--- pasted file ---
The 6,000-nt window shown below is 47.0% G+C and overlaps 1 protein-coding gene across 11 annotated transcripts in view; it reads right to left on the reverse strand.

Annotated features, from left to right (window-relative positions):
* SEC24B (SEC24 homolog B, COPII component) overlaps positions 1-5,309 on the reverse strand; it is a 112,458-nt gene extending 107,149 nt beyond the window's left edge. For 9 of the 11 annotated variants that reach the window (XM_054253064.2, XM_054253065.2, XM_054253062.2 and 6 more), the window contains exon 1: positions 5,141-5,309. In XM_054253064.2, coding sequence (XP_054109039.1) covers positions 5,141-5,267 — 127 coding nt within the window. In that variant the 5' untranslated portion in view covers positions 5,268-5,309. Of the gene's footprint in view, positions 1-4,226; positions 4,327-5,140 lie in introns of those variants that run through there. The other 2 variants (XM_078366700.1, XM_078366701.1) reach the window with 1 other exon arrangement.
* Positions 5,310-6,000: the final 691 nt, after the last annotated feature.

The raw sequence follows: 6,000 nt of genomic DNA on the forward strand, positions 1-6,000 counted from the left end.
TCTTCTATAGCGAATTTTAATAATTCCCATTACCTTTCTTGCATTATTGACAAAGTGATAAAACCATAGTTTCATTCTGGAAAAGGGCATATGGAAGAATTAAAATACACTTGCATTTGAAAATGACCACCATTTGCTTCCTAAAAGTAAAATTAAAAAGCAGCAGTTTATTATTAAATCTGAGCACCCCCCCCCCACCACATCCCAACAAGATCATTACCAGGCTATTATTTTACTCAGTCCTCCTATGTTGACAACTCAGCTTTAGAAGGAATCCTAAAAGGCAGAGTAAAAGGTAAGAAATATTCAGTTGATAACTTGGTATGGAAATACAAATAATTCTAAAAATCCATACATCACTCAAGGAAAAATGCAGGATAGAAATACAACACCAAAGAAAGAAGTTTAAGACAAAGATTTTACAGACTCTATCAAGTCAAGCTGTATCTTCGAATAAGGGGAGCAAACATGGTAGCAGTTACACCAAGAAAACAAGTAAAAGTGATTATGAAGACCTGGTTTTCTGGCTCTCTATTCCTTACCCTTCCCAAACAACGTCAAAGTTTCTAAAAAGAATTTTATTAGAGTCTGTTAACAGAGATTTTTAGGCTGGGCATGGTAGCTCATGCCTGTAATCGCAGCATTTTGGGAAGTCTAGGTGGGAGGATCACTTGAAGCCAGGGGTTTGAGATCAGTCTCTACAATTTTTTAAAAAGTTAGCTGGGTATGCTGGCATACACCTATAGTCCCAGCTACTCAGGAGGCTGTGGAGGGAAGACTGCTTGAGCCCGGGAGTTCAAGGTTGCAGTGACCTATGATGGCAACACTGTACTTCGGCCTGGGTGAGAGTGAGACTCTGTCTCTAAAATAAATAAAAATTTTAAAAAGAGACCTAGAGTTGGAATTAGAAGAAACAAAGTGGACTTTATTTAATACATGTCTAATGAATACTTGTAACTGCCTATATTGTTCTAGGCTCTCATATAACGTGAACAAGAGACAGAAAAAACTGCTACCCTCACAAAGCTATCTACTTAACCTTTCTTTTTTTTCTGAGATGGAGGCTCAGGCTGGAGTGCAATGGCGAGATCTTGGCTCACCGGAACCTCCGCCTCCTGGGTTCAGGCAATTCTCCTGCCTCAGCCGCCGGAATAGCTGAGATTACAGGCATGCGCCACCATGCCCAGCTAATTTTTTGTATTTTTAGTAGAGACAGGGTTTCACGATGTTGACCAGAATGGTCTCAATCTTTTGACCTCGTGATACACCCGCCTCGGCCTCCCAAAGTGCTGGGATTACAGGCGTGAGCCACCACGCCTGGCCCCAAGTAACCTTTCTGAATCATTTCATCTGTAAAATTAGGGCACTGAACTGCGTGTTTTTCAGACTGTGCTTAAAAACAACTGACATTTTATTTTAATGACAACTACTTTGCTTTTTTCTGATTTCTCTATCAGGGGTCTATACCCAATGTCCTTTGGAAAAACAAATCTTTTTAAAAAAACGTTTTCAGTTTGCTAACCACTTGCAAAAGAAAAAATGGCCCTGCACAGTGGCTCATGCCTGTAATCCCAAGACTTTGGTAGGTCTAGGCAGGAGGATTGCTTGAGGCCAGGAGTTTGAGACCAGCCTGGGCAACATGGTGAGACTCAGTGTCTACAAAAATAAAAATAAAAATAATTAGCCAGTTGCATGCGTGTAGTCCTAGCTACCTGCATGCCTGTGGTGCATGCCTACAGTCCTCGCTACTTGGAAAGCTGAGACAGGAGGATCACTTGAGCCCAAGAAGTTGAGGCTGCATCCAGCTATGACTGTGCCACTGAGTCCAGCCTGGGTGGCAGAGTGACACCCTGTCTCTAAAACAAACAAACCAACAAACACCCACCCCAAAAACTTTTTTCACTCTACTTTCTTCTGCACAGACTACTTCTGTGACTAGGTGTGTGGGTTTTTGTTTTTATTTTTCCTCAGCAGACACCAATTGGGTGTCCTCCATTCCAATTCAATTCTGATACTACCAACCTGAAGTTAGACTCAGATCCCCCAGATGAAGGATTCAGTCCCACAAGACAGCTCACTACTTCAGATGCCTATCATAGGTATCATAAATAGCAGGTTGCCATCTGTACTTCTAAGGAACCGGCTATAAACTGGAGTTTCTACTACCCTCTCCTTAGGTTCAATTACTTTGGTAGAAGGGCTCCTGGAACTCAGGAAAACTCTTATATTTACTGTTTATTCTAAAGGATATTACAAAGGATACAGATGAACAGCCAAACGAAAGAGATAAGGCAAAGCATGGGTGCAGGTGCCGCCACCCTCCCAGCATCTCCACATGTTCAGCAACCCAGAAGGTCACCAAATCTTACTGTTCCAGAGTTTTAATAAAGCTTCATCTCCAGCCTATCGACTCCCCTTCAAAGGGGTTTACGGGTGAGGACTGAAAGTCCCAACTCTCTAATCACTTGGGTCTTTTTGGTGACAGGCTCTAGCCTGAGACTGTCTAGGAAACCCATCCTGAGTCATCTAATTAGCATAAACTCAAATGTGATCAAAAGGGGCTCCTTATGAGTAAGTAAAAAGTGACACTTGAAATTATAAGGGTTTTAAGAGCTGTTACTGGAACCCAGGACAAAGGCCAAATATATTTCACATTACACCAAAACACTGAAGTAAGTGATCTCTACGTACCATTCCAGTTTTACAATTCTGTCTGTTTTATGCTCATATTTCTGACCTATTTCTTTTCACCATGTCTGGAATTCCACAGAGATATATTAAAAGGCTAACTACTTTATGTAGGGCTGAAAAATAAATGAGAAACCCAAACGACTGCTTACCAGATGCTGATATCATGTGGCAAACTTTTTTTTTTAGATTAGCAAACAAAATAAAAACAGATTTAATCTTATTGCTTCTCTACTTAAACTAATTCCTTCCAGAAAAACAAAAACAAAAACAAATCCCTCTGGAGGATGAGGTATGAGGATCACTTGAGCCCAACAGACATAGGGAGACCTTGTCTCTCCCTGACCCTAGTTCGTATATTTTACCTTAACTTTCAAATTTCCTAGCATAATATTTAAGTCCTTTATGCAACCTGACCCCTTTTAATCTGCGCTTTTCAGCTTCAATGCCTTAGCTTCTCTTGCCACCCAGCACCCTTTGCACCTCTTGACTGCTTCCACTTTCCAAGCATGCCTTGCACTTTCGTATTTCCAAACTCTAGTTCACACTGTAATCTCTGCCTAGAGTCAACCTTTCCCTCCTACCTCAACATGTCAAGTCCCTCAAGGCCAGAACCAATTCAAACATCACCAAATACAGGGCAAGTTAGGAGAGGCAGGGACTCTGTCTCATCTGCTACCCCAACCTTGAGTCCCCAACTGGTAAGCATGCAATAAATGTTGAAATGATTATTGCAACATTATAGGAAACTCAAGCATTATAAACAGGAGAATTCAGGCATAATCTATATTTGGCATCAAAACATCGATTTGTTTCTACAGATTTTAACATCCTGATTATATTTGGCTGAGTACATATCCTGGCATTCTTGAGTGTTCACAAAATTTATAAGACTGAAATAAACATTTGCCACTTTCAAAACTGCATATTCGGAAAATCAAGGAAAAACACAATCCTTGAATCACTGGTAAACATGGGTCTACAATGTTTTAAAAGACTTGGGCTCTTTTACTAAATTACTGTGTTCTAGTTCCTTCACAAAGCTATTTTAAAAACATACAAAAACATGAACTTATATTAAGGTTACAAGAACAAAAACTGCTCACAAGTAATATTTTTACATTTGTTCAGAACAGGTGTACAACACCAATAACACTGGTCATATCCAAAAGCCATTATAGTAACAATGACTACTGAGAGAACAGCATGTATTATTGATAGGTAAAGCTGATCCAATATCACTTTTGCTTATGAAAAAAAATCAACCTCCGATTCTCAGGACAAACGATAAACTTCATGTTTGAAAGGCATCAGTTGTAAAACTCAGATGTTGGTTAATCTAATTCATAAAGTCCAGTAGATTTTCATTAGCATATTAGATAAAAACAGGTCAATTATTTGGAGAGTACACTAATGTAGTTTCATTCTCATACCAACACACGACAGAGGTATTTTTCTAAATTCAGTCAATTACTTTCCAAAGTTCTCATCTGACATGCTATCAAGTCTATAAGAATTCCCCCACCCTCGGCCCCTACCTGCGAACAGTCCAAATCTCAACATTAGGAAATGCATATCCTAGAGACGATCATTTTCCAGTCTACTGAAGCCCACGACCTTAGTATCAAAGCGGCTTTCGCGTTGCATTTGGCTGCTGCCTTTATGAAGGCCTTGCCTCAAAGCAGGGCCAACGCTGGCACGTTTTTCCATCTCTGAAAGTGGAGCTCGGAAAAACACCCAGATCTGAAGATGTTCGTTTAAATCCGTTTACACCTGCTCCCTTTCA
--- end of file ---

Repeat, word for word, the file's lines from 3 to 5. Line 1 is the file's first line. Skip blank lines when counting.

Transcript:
* SEC24B (SEC24 homolog B, COPII component) overlaps positions 1-5,309 on the reverse strand; it is a 112,458-nt gene extending 107,149 nt beyond the window's left edge. For 9 of the 11 annotated variants that reach the window (XM_054253064.2, XM_054253065.2, XM_054253062.2 and 6 more), the window contains exon 1: positions 5,141-5,309. In XM_054253064.2, coding sequence (XP_054109039.1) covers positions 5,141-5,267 — 127 coding nt within the window. In that variant the 5' untranslated portion in view covers positions 5,268-5,309. Of the gene's footprint in view, positions 1-4,226; positions 4,327-5,140 lie in introns of those variants that run through there. The other 2 variants (XM_078366700.1, XM_078366701.1) reach the window with 1 other exon arrangement.
* Positions 5,310-6,000: the final 691 nt, after the last annotated feature.

The raw sequence follows: 6,000 nt of genomic DNA on the forward strand, positions 1-6,000 counted from the left end.